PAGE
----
05/08/2013 05:46 EDT | Updated 07/08/2013 05:12 EDT

Senate to probe RCMP's alleged muzzling of Mountie committee witness

OTTAWA - A Senate committee will look into whether a British Columbia Mountie on stress leave was intimidated into cancelling an appearance before senators in Ottawa.

Members of the upper chamber unanimously adopted a motion to investigate the matter after Senate Speaker Noel Kinsella ruled there appeared to be enough of a case to proceed.

In a question of privilege put to the Senate, Liberal Sen. James Cowan said an alleged attempt by the RCMP to prevent Cpl. Roland Beaulieu from testifying Monday at a committee may amount to serious interference.

The Mounted Police Professional Association of Canada, which represents many regular and civilian Mounties, says the RCMP recently told Beaulieu that if he was well enough to go to Ottawa to testify, he should be fit enough to work.

Rob Creasser, a former RCMP officer and spokesman for the association, says the force had not previously objected to Beaulieu travelling outside his district of duty even though he is on medical leave.

Beaulieu, who is involved with the professional association, did not go to Ottawa — though another representative of the group did testify at the Senate national security and defence committee.

The committee was studying a government bill to revamp the RCMP's disciplinary procedures.

The Senate committee on rules, procedures and the rights of Parliament will probe the Beaulieu case. No hearings had been scheduled as of late Wednesday.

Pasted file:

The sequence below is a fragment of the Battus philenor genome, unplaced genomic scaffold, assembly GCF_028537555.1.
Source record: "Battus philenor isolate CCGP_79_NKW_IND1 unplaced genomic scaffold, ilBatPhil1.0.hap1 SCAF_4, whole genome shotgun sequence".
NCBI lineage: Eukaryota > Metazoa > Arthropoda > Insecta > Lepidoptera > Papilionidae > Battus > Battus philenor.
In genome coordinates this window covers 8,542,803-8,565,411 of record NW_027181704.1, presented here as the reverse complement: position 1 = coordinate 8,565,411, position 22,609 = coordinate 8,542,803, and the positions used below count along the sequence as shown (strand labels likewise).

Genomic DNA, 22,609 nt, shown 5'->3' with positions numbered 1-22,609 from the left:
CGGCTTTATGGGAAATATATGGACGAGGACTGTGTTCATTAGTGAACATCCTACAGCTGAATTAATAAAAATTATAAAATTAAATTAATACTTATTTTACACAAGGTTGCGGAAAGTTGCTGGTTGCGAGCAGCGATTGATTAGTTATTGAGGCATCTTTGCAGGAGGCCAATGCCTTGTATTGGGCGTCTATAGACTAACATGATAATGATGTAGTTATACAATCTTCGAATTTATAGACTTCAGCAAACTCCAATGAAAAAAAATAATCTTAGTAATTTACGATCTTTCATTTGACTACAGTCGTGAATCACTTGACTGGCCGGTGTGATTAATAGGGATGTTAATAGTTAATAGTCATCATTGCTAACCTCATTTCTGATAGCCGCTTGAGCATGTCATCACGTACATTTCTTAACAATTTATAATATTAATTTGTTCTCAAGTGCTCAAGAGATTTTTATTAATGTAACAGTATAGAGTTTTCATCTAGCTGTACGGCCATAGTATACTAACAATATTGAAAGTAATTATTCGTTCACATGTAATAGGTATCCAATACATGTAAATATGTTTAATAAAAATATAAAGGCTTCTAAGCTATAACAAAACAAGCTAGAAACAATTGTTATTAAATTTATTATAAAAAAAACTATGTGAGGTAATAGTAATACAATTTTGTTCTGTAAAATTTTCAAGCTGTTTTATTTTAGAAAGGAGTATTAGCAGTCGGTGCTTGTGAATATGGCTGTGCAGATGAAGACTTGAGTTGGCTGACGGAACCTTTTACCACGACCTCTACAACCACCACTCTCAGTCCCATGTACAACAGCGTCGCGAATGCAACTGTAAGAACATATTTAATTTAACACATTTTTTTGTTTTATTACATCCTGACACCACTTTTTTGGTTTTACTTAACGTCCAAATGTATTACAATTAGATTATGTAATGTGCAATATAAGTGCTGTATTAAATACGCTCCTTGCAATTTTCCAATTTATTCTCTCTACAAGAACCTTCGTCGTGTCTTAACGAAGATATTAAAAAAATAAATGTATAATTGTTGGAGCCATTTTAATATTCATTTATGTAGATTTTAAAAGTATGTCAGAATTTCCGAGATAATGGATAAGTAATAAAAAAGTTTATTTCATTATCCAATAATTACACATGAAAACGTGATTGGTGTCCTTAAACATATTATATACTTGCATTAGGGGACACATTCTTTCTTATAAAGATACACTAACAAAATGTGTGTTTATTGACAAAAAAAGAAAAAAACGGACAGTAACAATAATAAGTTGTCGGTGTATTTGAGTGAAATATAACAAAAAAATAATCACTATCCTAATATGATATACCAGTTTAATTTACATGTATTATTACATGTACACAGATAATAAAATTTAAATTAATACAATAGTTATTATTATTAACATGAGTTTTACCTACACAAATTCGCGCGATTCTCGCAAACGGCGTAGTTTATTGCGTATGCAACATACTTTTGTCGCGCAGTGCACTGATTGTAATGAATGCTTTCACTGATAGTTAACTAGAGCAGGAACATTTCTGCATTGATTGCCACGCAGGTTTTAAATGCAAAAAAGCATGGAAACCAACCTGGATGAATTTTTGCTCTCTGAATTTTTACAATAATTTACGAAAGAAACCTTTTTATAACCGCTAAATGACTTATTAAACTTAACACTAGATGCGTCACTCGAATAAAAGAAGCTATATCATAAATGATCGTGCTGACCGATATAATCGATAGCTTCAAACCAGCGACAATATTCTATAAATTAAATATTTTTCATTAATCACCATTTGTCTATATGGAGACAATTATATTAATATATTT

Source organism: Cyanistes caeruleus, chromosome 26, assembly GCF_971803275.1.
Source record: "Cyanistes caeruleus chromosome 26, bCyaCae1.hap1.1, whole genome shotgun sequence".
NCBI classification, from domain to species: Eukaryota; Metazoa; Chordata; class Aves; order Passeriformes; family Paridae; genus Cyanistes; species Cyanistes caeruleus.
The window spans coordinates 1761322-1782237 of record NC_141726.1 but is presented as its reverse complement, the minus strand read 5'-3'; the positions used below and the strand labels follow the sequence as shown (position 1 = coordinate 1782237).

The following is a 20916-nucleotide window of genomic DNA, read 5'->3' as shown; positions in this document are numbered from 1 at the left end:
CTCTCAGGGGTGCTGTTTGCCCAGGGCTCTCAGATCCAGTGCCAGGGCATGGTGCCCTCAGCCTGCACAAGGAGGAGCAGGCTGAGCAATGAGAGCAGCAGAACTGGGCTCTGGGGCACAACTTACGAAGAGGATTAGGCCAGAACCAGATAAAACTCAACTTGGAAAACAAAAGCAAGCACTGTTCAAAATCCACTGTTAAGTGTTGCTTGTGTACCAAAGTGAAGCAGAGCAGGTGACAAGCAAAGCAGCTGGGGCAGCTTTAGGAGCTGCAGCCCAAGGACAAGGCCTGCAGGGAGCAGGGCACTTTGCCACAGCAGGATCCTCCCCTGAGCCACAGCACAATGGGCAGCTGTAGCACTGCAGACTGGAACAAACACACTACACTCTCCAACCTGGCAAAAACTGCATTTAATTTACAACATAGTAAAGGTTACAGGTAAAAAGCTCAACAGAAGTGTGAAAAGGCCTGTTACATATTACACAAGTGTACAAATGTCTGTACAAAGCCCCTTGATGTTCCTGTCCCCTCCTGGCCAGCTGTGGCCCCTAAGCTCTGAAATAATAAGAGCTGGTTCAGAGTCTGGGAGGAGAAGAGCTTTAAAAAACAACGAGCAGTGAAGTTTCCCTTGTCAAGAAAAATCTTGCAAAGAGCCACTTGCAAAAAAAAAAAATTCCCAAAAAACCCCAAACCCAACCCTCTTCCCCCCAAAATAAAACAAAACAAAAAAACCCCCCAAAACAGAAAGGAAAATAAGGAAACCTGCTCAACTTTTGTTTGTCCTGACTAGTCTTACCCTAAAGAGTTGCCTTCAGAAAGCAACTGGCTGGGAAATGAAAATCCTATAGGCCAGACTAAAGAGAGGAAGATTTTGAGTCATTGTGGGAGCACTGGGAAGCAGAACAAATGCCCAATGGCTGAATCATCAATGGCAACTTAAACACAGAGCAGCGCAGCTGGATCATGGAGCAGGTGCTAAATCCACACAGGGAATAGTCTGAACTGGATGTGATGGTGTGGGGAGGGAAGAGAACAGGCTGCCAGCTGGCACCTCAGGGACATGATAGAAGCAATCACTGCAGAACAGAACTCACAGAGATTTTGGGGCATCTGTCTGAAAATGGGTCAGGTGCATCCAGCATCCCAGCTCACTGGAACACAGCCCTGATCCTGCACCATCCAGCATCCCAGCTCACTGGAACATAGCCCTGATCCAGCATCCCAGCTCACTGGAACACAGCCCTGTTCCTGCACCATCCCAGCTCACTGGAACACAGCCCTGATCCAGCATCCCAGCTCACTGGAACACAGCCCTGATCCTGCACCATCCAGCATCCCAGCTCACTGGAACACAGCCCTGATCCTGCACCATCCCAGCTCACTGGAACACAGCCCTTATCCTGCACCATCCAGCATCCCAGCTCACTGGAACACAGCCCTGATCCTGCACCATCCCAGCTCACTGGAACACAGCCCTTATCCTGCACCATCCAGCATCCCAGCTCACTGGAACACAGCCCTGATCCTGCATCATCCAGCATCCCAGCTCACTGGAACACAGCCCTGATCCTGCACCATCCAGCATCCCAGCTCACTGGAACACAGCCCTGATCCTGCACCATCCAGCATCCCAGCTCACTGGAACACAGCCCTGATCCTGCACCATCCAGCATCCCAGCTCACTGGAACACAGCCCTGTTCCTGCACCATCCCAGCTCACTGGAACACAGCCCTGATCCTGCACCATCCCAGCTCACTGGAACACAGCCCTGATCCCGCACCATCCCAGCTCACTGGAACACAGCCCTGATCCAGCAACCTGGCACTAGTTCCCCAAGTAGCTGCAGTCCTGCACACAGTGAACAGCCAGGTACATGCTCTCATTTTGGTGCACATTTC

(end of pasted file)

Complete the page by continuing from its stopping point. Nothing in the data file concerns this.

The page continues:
Cowan says he looks forward to seeing what the Senate committee turns up.

"What I do know is that there is a real chill out there," Cowan said Wednesday in an interview.

"We're standing up for not only our rights to hear from witnesses, but more importantly the rights of individuals to come before parliamentary committees without any fear of being intimidated or threatened."

Earlier this week Public Safety Minister Vic Toews said there was no attempt to muzzle Beaulieu and he dismissed the concerns of opposition MPs.

There had been suggestions the RCMP drafted a new policy on travel just last week in order to prevent Beaulieu from coming to Ottawa.

The RCMP said Wednesday that the policy in question has been in place since March 19, 2009, and the copy presented to Beaulieu happened to be stamped May 3, 2012 — the day he received it.

The policy says a member on sick leave must have his commander's written approval to travel beyond the member's duty area for more than 24 hours, excluding travel for personal reasons during regular time off.